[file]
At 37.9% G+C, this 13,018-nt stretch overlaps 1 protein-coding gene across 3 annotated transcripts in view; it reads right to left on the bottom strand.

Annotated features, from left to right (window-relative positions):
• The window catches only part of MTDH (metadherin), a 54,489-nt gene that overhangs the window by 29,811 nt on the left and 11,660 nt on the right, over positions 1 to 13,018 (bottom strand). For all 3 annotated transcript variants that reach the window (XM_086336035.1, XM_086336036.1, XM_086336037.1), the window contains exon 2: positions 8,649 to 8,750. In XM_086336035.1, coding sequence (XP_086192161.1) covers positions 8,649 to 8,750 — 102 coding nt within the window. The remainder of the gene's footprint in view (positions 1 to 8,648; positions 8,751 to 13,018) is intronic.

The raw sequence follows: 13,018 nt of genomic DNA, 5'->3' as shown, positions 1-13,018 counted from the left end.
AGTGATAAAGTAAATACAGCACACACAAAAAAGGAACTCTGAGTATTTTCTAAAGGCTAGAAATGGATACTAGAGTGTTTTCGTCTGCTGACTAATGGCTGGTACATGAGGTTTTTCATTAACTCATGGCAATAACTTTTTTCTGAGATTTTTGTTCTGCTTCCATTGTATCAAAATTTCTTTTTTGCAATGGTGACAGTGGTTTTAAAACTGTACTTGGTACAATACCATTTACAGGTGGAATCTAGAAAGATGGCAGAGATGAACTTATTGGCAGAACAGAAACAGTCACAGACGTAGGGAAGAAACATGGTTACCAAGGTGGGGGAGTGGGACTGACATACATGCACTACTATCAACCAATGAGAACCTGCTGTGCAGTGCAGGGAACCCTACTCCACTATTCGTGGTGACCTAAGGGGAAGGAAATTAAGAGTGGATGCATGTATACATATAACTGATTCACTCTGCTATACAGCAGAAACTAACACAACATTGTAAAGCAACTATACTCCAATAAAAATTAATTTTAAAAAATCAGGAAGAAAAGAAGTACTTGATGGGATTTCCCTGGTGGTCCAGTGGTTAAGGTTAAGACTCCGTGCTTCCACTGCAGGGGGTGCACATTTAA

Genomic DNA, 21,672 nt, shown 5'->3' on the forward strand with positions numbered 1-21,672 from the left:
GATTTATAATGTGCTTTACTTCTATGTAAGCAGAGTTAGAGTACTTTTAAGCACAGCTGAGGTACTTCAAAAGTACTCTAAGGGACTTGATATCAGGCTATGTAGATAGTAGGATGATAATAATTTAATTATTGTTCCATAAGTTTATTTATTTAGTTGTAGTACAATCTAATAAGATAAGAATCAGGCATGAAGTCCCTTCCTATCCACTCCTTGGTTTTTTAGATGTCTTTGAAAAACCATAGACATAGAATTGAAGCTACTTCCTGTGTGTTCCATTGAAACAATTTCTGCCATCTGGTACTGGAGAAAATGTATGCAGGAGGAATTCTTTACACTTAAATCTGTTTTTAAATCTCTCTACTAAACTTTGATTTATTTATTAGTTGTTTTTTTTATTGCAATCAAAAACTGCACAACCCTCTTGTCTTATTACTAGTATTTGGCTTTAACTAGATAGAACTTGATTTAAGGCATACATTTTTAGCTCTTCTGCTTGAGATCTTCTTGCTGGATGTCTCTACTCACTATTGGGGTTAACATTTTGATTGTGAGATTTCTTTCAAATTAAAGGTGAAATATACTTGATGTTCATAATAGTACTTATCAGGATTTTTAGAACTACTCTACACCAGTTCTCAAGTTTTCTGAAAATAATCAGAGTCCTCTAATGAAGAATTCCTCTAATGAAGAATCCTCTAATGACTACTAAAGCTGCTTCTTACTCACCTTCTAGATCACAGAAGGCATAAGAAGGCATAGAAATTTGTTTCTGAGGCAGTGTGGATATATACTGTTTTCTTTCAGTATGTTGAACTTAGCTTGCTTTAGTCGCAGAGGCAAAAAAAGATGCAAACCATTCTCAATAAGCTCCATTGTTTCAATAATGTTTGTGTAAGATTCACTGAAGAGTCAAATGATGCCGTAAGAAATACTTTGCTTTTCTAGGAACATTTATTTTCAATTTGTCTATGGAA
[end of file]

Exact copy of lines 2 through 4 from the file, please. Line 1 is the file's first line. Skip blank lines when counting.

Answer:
Annotated features, from left to right (window-relative positions):
• The window catches only part of MTDH (metadherin), a 54,489-nt gene that overhangs the window by 29,811 nt on the left and 11,660 nt on the right, over positions 1 to 13,018 (bottom strand). For all 3 annotated transcript variants that reach the window (XM_086336035.1, XM_086336036.1, XM_086336037.1), the window contains exon 2: positions 8,649 to 8,750. In XM_086336035.1, coding sequence (XP_086192161.1) covers positions 8,649 to 8,750 — 102 coding nt within the window. The remainder of the gene's footprint in view (positions 1 to 8,648; positions 8,751 to 13,018) is intronic.

The raw sequence follows: 13,018 nt of genomic DNA, 5'->3' as shown, positions 1-13,018 counted from the left end.